Special to Yahoo Sports
Cleveland Indians second baseman, Jason Kipnis – by Virginia Zakas
Kipnis hasn’t been able to shake the right rotator cuff strain that has sidelined him for much of the spring. Early in spring training he was dealing with inflammation in his throwing shoulder and made just two Cactus League appearances. When the shoulder pain wasn’t letting up in March, he went for a second opinion. He was told to take 4-5 weeks off to allow time for his shoulder to heal.
Kipnis is making progress but is still a few weeks away from his projected timeline. The Indians placed him on the 10-day DL, although he says he has recently “turned the corner” in his recovery. Even so, Kipnis could miss all of April as he still needs time to ramp up his workouts then report to a minor league team for a rehab assignment. Because he wasn’t able to hit much this spring, it will likely be more than just a few games as he works to get his timing back at the plate.
As Kipnis’ shoulder continues to heal, he remains at an Elevated Injury Risk. While he’s close to full health, a setback at any point wouldn’t be surprising. Shoulders can be tricky as a player starts to throw a lot more and take more swings in the cage. His Batter Power is also “Weak,” but that should improve over the next few weeks if he avoids a setback.
The Indians will play it safe with their second baseman with an eye on a deep run in the playoffs. Kipnis missing a few extra games now won’t hurt them, but re-injuring his shoulder would be a significant loss late in the year.
For now Yandy Diaz will take over at third while Jose Ramirez slides to second. Ramirez was great during Cactus League play and has a homer with 4 RBI on the young season. Diaz has earned his role as an everyday player while Kipnis is out and should remain a valuable bench piece even when he returns.
White Sox pitcher, Carlos Rodon – by Andrew Board
Rodon is currently suffering from biceps bursitis in his throwing arm, which has caused him to open the season on the 10-Day DL. Rodon could reportedly start throwing off the mound by April 10th, which puts his preliminary time frame for a return to the majors around 5-6 weeks.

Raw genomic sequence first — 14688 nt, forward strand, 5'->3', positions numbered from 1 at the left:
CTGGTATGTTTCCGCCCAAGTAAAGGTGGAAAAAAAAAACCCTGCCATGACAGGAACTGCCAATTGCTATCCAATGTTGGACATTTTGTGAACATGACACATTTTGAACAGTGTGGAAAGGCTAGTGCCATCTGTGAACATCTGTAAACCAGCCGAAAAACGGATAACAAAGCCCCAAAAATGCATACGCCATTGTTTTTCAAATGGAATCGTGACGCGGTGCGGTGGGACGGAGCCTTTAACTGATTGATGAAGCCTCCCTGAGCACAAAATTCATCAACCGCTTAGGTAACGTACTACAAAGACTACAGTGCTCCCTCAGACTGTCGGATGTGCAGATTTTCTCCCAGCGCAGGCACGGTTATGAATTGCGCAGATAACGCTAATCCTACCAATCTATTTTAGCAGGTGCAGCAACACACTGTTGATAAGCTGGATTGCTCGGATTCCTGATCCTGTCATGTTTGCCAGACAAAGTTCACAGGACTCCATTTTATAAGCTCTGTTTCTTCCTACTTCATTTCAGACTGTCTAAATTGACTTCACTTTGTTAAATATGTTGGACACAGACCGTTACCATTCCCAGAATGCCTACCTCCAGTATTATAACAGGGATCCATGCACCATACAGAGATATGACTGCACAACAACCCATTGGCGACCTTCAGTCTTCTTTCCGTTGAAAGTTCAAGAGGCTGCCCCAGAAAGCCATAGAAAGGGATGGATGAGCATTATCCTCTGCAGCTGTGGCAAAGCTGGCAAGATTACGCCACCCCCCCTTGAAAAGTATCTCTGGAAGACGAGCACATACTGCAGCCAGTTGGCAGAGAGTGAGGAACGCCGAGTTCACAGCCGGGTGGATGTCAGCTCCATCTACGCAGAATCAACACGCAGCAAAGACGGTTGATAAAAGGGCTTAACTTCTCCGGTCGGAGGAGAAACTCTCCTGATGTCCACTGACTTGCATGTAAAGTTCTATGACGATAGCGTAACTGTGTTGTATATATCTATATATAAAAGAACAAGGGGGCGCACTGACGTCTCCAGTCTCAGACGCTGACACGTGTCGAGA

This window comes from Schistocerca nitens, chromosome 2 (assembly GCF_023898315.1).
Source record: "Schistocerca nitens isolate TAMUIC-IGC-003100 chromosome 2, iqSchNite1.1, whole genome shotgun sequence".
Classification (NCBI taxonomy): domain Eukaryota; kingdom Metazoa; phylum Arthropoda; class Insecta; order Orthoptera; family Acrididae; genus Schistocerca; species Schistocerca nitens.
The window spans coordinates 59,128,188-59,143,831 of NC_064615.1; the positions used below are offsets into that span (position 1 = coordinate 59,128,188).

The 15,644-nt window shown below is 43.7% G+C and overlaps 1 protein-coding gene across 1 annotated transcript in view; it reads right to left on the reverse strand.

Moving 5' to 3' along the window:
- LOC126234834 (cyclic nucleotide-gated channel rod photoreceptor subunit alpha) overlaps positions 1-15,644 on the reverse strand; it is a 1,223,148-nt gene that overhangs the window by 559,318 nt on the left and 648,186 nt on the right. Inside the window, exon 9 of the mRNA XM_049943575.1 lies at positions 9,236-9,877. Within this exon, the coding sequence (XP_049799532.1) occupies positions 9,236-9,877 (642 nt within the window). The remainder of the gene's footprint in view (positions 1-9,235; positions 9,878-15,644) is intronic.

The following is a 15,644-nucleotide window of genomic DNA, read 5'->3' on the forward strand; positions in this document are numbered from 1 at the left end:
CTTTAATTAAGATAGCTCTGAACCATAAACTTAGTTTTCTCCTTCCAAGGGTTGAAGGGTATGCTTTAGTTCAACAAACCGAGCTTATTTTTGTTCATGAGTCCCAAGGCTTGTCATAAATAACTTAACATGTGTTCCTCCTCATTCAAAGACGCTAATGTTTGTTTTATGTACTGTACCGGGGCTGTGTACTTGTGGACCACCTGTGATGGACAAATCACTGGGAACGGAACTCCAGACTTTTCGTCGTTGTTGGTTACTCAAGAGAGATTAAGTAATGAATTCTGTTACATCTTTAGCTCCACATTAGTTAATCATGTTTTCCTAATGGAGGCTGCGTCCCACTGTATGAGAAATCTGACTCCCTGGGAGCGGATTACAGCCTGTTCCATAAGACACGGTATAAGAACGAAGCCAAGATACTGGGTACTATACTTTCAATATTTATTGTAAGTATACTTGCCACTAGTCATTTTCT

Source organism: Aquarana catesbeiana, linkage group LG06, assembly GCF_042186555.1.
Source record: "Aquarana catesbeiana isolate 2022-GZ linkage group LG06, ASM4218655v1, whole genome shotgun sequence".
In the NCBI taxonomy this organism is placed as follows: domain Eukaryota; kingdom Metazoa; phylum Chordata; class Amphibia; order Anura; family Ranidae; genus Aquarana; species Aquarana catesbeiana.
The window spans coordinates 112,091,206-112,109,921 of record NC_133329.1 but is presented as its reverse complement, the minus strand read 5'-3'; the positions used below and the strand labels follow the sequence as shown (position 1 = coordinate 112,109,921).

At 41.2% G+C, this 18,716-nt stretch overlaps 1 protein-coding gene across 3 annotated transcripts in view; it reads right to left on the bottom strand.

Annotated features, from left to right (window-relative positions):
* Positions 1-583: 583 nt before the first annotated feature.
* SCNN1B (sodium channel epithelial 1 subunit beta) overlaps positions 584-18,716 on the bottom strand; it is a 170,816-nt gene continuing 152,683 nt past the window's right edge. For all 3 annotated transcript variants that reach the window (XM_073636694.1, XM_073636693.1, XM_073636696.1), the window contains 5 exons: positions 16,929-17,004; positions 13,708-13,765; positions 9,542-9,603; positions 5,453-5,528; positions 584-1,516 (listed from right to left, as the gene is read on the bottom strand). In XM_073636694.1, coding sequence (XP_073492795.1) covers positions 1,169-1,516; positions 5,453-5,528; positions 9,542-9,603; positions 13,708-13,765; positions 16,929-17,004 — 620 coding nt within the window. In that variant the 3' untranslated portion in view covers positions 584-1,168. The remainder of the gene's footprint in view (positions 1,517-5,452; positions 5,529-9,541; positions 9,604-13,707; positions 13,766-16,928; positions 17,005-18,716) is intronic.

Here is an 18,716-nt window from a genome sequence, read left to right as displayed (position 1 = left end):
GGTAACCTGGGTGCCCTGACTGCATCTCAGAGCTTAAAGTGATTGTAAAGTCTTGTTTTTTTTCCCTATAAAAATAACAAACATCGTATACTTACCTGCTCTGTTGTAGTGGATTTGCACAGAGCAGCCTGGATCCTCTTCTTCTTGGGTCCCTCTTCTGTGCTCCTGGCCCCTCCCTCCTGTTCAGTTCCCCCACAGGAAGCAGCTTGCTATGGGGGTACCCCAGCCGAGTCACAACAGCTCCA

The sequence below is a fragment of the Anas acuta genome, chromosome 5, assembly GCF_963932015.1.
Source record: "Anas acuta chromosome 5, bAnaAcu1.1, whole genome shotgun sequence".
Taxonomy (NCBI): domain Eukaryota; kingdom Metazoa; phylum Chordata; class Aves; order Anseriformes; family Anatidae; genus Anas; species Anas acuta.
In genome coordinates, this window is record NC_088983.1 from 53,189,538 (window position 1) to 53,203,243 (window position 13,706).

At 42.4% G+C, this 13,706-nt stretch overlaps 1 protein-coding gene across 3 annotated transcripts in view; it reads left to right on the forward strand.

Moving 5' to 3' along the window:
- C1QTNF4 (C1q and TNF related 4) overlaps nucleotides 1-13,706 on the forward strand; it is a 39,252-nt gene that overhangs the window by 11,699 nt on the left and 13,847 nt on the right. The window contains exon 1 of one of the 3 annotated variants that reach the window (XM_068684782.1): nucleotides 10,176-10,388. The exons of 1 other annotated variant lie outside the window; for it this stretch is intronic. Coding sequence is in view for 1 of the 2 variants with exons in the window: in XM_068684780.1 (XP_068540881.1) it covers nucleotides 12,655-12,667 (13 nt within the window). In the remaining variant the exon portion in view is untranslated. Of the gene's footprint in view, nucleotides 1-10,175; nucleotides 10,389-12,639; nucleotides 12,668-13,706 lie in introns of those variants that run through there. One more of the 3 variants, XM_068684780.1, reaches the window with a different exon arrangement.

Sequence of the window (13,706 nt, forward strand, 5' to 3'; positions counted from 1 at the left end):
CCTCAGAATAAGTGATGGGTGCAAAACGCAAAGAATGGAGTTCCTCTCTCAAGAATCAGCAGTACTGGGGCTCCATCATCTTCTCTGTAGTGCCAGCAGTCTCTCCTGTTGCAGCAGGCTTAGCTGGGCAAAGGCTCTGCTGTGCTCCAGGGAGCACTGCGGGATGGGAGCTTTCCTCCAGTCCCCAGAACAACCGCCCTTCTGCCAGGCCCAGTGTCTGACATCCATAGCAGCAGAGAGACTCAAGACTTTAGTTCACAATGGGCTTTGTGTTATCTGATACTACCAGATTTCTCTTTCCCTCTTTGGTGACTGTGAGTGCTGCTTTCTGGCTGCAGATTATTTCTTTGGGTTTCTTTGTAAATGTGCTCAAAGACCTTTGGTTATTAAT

According to Inside Injuries, the former number 3 overall pick is an high injury risk with a below average Health Performance Factor, so that 5-6 week time frame sounds about right. With an Optimal Recovery Time of 4 weeks (meaning that’s when his arm will be healthy again), it makes sense that it would then take a few more weeks to build up his strength and stamina. The White Sox will likely be cautious with their young left-hander given the tendency for these types of injuries to linger, but it shouldn’t a long-term issue since there is no structural damage.
Rodon was a breakout candidate going into his third season after two mediocre seasons to start his career. He posted a disappointing 4.04 ERA last season after a somewhat promising rookie campaign in 2015, but some of the peripheral stats have been there. Rodon has posted solid strikeout totals in his brief career so far, sitting right around 9 Ks per 9 innings pitched. Fantasy wise, he isn’t a great option in shallow leagues at the moment, but owners should keep him on their radar when he does return.
New York Mets pitcher, Steven Matz – by Ryan Nelson
Just days into the new season, the injury bug has already found its way into the Mets’ pitching staff. Young lefty Steven Matz revealed Monday morning that he had been diagnosed with a strained flexor tendon.
Matz has said that he will avoid surgery if possible. His current plan is to rest his arm through April and pick up throwing again at the end of the month. But he will not immediately return, as a throwing program and potential rehab starts in the minors would come first.
The Mets will certainly miss Matz, as he is probably the third or fourth starter (depending on your views of the also oft-injured Matt Harvey). Luckily for the Mets, they still have one of the better rotations in baseball even without Matz, the big three being Noah Syndergaard, Jacob DeGrom, and Harvey. They have other young pitchers impressing early on as well, including Zack Wheeler and Robert Gsellman, who was masterful in his brief stint last year.